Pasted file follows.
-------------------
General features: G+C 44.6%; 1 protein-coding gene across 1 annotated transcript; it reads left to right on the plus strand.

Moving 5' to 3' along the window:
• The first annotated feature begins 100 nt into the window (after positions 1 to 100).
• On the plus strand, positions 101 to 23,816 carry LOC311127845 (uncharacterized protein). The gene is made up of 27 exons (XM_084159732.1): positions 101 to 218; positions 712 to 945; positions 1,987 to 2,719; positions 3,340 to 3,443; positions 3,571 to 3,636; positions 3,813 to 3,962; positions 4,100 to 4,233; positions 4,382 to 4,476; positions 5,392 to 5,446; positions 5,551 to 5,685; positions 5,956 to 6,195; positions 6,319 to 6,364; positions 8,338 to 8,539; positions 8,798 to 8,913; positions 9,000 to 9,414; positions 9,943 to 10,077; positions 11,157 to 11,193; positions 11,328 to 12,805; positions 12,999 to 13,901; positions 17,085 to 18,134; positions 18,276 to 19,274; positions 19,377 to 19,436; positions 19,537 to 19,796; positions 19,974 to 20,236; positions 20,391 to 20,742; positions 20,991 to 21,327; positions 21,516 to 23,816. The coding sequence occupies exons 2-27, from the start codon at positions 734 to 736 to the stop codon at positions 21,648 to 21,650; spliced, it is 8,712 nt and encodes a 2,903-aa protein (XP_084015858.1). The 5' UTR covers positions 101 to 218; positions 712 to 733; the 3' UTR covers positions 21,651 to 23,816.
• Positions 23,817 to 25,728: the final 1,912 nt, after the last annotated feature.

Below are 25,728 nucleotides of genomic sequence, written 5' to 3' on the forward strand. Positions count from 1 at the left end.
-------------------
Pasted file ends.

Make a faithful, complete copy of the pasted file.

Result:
General features: G+C 44.6%; 1 protein-coding gene across 1 annotated transcript; it reads left to right on the plus strand.

Moving 5' to 3' along the window:
• The first annotated feature begins 100 nt into the window (after positions 1 to 100).
• On the plus strand, positions 101 to 23,816 carry LOC311127845 (uncharacterized protein). The gene is made up of 27 exons (XM_084159732.1): positions 101 to 218; positions 712 to 945; positions 1,987 to 2,719; positions 3,340 to 3,443; positions 3,571 to 3,636; positions 3,813 to 3,962; positions 4,100 to 4,233; positions 4,382 to 4,476; positions 5,392 to 5,446; positions 5,551 to 5,685; positions 5,956 to 6,195; positions 6,319 to 6,364; positions 8,338 to 8,539; positions 8,798 to 8,913; positions 9,000 to 9,414; positions 9,943 to 10,077; positions 11,157 to 11,193; positions 11,328 to 12,805; positions 12,999 to 13,901; positions 17,085 to 18,134; positions 18,276 to 19,274; positions 19,377 to 19,436; positions 19,537 to 19,796; positions 19,974 to 20,236; positions 20,391 to 20,742; positions 20,991 to 21,327; positions 21,516 to 23,816. The coding sequence occupies exons 2-27, from the start codon at positions 734 to 736 to the stop codon at positions 21,648 to 21,650; spliced, it is 8,712 nt and encodes a 2,903-aa protein (XP_084015858.1). The 5' UTR covers positions 101 to 218; positions 712 to 733; the 3' UTR covers positions 21,651 to 23,816.
• Positions 23,817 to 25,728: the final 1,912 nt, after the last annotated feature.

Below are 25,728 nucleotides of genomic sequence, written 5' to 3' on the forward strand. Positions count from 1 at the left end.